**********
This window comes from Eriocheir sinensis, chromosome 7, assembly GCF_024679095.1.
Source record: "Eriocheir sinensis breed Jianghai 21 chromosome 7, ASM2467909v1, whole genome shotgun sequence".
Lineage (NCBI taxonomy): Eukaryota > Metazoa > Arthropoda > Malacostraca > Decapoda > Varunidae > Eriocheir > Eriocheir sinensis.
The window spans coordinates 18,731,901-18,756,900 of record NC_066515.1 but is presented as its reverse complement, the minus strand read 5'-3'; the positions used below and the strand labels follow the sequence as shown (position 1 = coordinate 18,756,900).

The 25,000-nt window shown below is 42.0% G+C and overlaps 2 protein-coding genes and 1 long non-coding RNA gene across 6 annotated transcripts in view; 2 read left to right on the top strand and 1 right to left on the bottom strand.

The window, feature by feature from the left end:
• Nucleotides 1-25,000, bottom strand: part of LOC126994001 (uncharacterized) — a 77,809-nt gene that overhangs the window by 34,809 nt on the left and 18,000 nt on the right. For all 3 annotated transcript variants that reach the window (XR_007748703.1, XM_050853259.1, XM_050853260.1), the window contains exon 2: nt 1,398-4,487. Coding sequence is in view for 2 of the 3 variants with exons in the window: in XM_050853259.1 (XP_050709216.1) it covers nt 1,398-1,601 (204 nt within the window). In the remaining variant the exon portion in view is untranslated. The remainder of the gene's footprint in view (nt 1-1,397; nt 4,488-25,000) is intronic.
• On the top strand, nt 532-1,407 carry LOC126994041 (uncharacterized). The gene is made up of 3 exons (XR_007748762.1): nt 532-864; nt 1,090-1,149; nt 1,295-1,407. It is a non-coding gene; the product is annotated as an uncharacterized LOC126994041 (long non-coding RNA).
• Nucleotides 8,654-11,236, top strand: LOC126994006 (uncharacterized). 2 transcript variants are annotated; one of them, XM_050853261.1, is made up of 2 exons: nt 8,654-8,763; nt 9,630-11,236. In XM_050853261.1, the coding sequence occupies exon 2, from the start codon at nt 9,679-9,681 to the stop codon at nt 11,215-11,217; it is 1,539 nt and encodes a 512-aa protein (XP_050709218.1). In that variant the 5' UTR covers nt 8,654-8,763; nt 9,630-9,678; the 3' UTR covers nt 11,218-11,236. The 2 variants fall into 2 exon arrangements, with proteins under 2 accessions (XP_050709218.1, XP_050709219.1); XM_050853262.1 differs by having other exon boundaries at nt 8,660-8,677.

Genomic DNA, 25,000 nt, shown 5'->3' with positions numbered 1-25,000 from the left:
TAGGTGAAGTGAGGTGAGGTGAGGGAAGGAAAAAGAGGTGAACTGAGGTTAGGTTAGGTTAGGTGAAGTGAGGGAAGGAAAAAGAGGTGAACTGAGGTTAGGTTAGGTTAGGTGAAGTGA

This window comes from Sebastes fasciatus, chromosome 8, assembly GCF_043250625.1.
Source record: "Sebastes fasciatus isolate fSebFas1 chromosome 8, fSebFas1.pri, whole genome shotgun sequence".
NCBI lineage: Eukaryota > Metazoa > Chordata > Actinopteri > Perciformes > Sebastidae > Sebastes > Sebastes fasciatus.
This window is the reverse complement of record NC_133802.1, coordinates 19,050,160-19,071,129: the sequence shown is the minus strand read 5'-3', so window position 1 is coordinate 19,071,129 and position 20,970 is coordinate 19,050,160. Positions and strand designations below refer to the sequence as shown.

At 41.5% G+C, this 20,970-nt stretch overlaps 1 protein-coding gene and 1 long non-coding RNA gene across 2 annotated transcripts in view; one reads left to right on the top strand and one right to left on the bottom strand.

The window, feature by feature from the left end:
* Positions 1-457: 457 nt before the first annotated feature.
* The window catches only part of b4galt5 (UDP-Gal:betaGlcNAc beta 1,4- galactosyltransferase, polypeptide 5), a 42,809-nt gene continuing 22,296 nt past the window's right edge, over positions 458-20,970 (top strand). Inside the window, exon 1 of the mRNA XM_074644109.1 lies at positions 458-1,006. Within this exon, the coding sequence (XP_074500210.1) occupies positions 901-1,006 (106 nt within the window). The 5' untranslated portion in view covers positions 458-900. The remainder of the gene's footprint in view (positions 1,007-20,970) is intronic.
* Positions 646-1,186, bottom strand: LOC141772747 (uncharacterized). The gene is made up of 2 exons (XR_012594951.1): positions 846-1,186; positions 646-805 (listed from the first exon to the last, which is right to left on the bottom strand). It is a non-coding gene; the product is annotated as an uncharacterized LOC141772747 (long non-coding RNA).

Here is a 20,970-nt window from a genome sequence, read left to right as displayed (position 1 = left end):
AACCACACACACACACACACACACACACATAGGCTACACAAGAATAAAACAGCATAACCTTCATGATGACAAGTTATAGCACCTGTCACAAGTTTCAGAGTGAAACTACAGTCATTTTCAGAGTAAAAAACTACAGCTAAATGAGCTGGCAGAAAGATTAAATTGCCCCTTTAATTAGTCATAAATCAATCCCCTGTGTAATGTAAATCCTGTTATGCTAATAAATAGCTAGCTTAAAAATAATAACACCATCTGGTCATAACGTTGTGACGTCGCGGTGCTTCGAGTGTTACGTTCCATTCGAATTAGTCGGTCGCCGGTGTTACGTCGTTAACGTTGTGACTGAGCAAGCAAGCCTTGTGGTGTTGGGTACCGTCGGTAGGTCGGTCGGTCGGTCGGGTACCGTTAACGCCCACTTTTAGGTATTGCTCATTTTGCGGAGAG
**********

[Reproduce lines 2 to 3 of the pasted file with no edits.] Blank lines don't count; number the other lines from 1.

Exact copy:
Source record: "Eriocheir sinensis breed Jianghai 21 chromosome 7, ASM2467909v1, whole genome shotgun sequence".
Lineage (NCBI taxonomy): Eukaryota > Metazoa > Arthropoda > Malacostraca > Decapoda > Varunidae > Eriocheir > Eriocheir sinensis.